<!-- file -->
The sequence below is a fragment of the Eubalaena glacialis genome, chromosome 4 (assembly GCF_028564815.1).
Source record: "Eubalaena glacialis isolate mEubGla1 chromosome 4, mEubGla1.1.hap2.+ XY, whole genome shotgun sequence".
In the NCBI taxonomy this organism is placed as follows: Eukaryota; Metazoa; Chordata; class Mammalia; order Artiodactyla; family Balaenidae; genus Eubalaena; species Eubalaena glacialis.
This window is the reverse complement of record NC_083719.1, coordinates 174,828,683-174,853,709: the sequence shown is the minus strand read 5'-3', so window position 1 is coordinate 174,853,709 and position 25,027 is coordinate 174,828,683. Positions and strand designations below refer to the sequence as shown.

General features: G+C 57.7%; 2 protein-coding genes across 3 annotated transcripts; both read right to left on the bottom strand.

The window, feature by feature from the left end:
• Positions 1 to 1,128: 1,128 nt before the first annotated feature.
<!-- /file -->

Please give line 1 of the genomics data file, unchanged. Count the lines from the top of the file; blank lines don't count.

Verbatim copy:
The sequence below is a fragment of the Eubalaena glacialis genome, chromosome 4 (assembly GCF_028564815.1).